Pedro in a free flowing role is an exciting option the way he can spray balls all over the pitch from any part of the park. He just needs to remember his defensive duties in the process. How he fares there in a really competitive match this season will be the big test.
CAN PEDRO MORALES AND CHRISTIAN BOLAÑOS FUNCTION IN THE SAME TEAM?
So, tied in with the above, is a question of can you have too much playmaking talent on the pitch at the same time?
Morales and Bolaños didn’t exactly click together during the Chicago game. Robinson remarked postgame, “They’re both good players. They’ve got a good understanding but I think they got in each others way sometimes. It’s important that you’ve got to find solutions to problems.”.
Solutions seemed to have been found and both players seem to have found their place beside each other in the team by the third game against Minnesota and looked to be far more on the same page, with Morales finding his first strikes of the preseason.
Bolaños was switched to the left wing today, with Techera on the right. Robbo said not to read too much into that, adding that “good players can play anywhere”, but the whole line up was exciting to watch in the first half against Minnesota and will definitely give Robinson food for thought.
Getting both of these talented guys on the pitch at the same time could be a crucial part of Vancouver’s attacking flair this year. Whether the ‘Caps can get the necessary defensive work out of the pair on the other hand, still remains a question.
FULL BACK BATTLE WILL BE INTENSE
Gone are the days of looking to centre backs Tim Parker and Christian Dean to be the effective full back cover. They weren’t bad there, just not ideal, and we still have them at a push.
Now we have two bonafide full back battles on both the right and the left side.
“At the moment I’m not thinking about it,” Robinson told reporters after the Chicago game on Sunday. “But I want there to be full back battles”.
Well he’s certainly got that!
Some may have felt that Steven Beitashour’s departure left a hole at right back, instead the only real hole seems to be the gap his salary left in the ‘Caps salary structure. His experience will likely be missed a times, but Robbo now has two right backs that fit the mould of what he’s looking for from his fullbacks. Almost a good, old fashioned, attacking wing back.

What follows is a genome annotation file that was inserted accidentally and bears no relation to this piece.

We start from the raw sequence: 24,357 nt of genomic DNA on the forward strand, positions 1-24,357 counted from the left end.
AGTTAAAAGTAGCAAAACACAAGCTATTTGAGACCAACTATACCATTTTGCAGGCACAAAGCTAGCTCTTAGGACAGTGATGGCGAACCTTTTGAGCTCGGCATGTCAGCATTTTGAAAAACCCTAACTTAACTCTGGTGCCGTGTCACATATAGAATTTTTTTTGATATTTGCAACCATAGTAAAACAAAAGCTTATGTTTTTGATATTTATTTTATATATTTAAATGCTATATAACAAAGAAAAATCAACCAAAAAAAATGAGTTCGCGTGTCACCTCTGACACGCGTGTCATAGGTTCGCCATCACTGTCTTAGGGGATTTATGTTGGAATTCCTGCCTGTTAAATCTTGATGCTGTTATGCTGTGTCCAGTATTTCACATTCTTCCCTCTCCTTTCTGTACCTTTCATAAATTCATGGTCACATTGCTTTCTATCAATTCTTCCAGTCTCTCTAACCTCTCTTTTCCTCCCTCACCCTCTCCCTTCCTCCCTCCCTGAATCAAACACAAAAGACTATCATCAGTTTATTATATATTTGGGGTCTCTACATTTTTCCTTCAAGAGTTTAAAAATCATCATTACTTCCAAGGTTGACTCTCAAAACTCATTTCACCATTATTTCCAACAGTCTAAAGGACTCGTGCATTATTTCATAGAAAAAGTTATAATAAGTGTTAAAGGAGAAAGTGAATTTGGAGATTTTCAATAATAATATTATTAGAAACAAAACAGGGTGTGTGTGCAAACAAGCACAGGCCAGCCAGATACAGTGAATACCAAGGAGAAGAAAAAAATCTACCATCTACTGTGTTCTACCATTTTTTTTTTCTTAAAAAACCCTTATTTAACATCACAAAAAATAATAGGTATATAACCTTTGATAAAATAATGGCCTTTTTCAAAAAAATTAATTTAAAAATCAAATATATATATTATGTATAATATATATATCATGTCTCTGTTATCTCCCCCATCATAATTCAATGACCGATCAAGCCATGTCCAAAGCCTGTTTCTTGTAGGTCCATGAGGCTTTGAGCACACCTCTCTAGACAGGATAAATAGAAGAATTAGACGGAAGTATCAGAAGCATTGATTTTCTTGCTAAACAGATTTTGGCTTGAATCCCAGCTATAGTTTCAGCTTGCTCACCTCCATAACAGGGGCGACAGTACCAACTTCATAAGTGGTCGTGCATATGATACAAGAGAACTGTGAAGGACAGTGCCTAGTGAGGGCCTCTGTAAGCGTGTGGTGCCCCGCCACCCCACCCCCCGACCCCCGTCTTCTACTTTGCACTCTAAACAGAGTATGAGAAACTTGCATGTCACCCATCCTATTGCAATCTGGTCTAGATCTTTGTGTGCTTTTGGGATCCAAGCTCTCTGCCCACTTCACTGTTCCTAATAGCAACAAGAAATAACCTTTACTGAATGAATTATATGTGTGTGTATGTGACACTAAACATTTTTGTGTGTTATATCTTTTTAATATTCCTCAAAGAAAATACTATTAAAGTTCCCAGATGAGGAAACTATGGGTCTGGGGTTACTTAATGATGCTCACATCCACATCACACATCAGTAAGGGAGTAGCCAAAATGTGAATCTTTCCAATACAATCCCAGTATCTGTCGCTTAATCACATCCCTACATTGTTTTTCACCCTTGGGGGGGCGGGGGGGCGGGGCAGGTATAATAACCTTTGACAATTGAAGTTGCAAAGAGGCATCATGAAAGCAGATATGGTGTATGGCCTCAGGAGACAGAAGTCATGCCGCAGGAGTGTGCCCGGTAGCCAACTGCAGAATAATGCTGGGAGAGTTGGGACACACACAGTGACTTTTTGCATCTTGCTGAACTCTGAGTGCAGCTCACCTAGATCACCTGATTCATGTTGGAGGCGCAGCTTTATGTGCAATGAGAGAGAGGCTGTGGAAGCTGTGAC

Jordan Smith looked to have the position to lose but Fraser Aird has come in and impressed. He looks a great acquisition, proving my initial doubts wrong for sure. Aird looks like he’s come into preseason and won the starting role though.
Aird likes to attack. So does Smith. Aird seems to get back better, while Smith, especially a couple of times against Portland on Wednesday, sees a play break down but stays up field, making a slow attempt to come back and making other players cover for him. It hasn’t been punished so far, but teams will soon work that out and hit the ‘Caps in that weak spot.
On the left side, last year’s battle between Jordan Harvey and Sam Adekugbe is just as fierce and although this may surprise some, it looks like Harvey has won the battle again, for now at least, and will be the starter against Montreal.
It’s a coin flip for me between the pair. I love what both of them offer the team and Harvey’s experience shone through against Portland on Wednesday. As exciting as Sam is going forward, that’s what the Whitecaps need back there with the young and inexperienced Aird and Parker as part of the back four.
Adekugbe though offers a much bigger threat going forward and I can see him claiming the starting spot by the summer and then not giving it up.
Robinson says his line-up for First Kick still isn’t fully formed in his mind. But it must be pretty damn close to being.
“It’s not 100% set,” Robinson told us. “We’ve got players who are missing at the moment and players who have done themselves a lot of good especially this week.
“Places will be nailed down next week based upon training as well and who’s healthy and who’s not.”
The final three questions are all somewhat interlinked and revolve around the Whitecaps attack, and in particular the strikers…
WILL MASATO KUDO BE STRONG ENOUGH FOR A TOUGH MLS SEASON AND HOW QUICKLY WILL HE SETTLE IN?
Masato Kudo was missing from the games down in Portland after undergoing what Robinson referred to as “a small procedure”. Nothing serious, just “one of those annoying little things”. Kudo flew in to rejoin the camp on Wednesday and may not be good to go for the season opener next Sunday.
He’s hit one goal for the ‘Caps in preseason, which was a tap in, but he’s looked a threat in the box and gets into dangerous situations. He adds a new, exciting dynamic to the team and how quickly he settles in might be a key to early season success.
The Whitecaps have three very different strikers in Kudo, Rivero and Pérez. Each offer something different from the other and each need to contribute fully from the start if the ‘Caps are to finally hit the goalscoring tally they are seeking. Rivero and Pérez have done it in the league and overseas, Kudo is still unproven outwith Japan.